I rarely long for the “good old days.”
That’s not my style.
But I do sometimes think about the past and the millions of decisions made, many that I would have changed. But I don’t dwell on those decisions. I can’t do anything about what happened 10, 20, 30, 40 and more years ago.
All I can I can affect is the present … and the future.
Still, when it comes to Christmas, there is one thing I long for.
The once-popular tradition of sending and receiving Christmas cards is not much of a tradition anymore.
I was really into the Christmas card thing. I sent out cards that were silly, and hopefully funny. I spent a good amount of time searching for a box of perfectly irreverent cards and envelopes. And then I would spend more time searching for and reading and selecting and de-selecting 5 to 10 truly unique cards for some very special people in my life.
Friends and family have learned to not expect anything serious on a card that comes from me. Occasionally, I’ll send a small gift, or flowers to a friend — sometimes anonymously — because well, there are others this time of year who just need a pick-me-up and a reminder that they are loved and cherished.
And, to be honest, the thought that I played a part in making someone else smile makes me feel good.
Growing up, my mom used to send out dozens of cards at Christmas. I know, because I used to get dry-mouth licking the envelopes and stamps before my dad and I carted that big box of cards to the post office.
That was fun.
Receiving cards in the mail is one of the best parts of Christmas. Daily, starting around Dec. 10, the mailbox was full of colorful envelopes adorned with stickers and stamps and hand-drawn pictures. As a child, I would usually get to the mailbox before mom and dad, and if I saw a card addressed to “the Kent family” it was fair game. I opened it and read it before anyone else.
By Christmas, there were sometimes a hundred cards and envelopes and snapshots in a big Christmas card basket .. or hung from the fireplace mantel or stairwell or around a door jamb or refrigerator. There were letters from friends and relatives all over Ohio and from different parts of the United States. There was a family — I believe from Oregon, someone my mom knew from growing up in Mansfield — who sent a card each year with a round-up of whatever that family had done during the year. I didn’t even know them, but I enjoyed reading about their trips and graduations and vacations.
Today, Christmas cards in the mail are few and far between.
Until about 10 years ago, I sent out lots of Christmas cards to family members, high school friends and their families and co-workers. And then I waited for the returns. It was fun.
As the years went by, the number of cards I addressed lessened. The cards I received in the mail became less, too.
That trend has continued. To be honest, I have probably mailed out fewer than a two dozen cards in the past two or three years and have received fewer than that.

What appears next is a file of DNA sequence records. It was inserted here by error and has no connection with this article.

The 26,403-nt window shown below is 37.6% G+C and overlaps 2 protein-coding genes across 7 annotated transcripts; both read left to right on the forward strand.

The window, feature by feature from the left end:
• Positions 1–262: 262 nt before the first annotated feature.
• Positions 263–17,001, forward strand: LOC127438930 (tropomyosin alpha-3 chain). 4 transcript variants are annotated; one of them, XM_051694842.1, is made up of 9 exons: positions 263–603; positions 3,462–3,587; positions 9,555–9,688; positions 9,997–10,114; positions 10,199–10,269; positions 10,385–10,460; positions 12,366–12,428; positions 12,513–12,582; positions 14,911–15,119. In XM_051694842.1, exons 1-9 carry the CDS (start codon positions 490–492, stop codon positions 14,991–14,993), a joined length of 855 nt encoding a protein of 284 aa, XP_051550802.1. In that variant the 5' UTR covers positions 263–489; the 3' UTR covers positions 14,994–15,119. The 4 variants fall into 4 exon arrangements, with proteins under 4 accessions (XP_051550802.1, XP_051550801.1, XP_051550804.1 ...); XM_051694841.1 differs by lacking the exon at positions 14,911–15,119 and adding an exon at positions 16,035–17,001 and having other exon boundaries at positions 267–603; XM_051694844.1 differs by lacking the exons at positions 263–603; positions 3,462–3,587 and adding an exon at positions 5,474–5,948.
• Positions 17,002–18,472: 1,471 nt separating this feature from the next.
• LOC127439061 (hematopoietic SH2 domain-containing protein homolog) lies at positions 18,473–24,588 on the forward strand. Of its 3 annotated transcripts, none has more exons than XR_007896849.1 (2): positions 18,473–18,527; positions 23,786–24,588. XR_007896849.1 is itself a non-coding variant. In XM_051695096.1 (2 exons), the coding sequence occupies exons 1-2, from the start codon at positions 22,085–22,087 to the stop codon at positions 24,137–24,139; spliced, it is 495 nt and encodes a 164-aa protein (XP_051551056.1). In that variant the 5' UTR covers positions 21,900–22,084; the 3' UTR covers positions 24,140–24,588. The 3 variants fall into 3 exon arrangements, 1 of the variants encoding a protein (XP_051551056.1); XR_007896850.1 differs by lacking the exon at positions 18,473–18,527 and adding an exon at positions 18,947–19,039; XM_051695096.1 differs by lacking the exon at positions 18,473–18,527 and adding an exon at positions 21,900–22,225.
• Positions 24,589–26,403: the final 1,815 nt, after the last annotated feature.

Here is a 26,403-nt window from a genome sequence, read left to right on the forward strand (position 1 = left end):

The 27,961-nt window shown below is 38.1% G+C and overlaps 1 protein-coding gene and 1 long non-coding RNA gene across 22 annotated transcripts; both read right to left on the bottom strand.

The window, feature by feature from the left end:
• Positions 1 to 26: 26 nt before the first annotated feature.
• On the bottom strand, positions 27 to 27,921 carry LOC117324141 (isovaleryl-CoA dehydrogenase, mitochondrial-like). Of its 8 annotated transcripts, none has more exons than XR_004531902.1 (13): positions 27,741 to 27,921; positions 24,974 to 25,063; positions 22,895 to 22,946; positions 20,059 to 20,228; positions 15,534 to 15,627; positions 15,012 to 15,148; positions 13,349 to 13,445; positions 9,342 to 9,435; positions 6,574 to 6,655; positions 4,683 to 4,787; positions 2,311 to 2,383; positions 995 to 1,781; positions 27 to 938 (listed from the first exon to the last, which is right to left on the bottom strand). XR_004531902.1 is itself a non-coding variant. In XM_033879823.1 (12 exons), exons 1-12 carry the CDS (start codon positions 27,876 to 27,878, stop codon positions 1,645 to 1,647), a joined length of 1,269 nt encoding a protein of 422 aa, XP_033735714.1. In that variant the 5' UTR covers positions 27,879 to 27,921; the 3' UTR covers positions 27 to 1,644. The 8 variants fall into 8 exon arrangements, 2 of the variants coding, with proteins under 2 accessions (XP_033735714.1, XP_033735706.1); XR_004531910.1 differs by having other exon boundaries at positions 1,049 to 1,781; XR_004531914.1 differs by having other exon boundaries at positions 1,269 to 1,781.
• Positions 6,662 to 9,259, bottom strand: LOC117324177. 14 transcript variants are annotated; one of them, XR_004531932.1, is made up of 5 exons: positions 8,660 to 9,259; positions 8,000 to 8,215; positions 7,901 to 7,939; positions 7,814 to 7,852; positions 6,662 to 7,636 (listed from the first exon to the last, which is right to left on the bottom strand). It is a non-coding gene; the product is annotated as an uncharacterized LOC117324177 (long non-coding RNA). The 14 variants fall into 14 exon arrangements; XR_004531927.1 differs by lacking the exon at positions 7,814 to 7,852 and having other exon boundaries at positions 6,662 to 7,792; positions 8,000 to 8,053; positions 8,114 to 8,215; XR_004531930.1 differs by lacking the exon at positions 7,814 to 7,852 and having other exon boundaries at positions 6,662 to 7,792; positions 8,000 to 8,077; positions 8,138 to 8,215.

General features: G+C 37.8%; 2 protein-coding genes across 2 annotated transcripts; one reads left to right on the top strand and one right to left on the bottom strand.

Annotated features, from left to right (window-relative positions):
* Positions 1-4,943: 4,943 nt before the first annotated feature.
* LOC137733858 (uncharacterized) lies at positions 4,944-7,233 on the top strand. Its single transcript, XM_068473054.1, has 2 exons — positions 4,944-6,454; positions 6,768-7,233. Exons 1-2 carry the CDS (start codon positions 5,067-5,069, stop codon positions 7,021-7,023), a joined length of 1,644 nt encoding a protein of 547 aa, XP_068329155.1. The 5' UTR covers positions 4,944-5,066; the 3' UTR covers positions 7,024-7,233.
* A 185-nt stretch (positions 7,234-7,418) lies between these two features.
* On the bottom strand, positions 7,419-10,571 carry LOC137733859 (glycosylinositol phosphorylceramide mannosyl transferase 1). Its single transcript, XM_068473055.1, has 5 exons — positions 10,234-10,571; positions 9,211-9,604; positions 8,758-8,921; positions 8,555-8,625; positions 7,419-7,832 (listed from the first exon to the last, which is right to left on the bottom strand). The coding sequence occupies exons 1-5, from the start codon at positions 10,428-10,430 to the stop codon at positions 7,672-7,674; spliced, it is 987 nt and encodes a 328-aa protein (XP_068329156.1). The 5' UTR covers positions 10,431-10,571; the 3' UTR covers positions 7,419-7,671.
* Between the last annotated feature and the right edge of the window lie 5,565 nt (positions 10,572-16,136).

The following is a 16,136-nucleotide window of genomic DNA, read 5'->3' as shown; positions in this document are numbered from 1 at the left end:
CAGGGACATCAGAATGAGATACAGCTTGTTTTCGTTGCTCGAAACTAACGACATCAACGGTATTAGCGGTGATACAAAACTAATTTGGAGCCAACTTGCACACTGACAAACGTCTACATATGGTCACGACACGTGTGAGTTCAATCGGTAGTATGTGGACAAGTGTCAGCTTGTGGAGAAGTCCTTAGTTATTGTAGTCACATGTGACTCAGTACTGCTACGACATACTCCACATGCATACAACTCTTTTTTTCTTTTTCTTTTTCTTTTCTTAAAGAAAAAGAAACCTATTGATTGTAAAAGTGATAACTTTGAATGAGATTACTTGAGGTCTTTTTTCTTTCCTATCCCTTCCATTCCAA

This year, life and work have so occupied my time that I hadn’t even thought about Christmas cards, let alone decorating for the holidays.
I haven’t put up any decorations at home the last four or five years. I don’t get a lot of visitors, and Beatrix, my pitbull, has kind of a “bull in a china shop” persona. One knock on the front door, or one errant toss of one of her toys, and any decoration would become a jumbled mess of broken bulbs, lights, tinsel and branches. My two cats aren’t really into decorations either. Too them, managers pieces or candles or little snowmen or Santas and raindeer are just more objects to push onto the floor with their busy little paws.
Anyway, last month I bought a green and red and black Christmas sweater for Beatrix to wear, so I figured I had the decoration-thing covered.
But last week I received a Christmas card.
It came from Kaitlin, who grew up in Knox County, but now lives in Colorado. Actually it came from Kaitlin and her boyfriend Dave, who one day I hope to meet. Kaitlin is a good friend. I miss her. We worked together at the Mansfield News Journal.
She came into my life and made a huge impression. Her smile and her passion was contagious. She always will be someone I am deeply fond of. It’s been fun watching her grow as a person and as a reporter. I loved watching her become more confident as a writer and even now, I read her work from afar.
Kaitlin is a crime reporter at the Colorado Springs Gazette. And even though she is 1,300 miles away, she remains one of my favorite people.
That card was a big surprise. It made my day. In fact, it may have made my entire holiday season.
Thank you Kaitlin!
That’s why Christmas cards are special, and why I hate the fact they are not something people care about anymore.
Facebook salutations and emails and Tweets and Instagram greetings are OK, but they just aren’t the same.
Christmas cards are special. Even if there is nothing more than a Merry Christmas Russ, and a signature at the end, it is something that has been personalized.
That personalizing is missing in a lot of lives.
So this weekend, I plan to go shopping … for stamps and Christmas cards and, well, maybe a few other things.
Since I received my card frm Kaitlin, I even did a little bit of decorating.
OK, so it’s just a big green Grinch wreath with a red stocking cap courtesy of Teresa Hoeger on my front door. But it pairs well with the Grinch on my desk at work and the Grinch sweatshirt Shelley West Clark is making for me.
But it’s a start, and it’s more decorating than I did last year, or the year before that.
So, if you find yourself with a few spare minutes in the next week or so, get a card, look up an address, and send it to someone you know who might be feeling a little down, a little lonely this holiday season.
You might be able to make someone else’s day, too.
Russ Kent is editor of the Galion Inquirer. Email him at firstname.lastname@example.org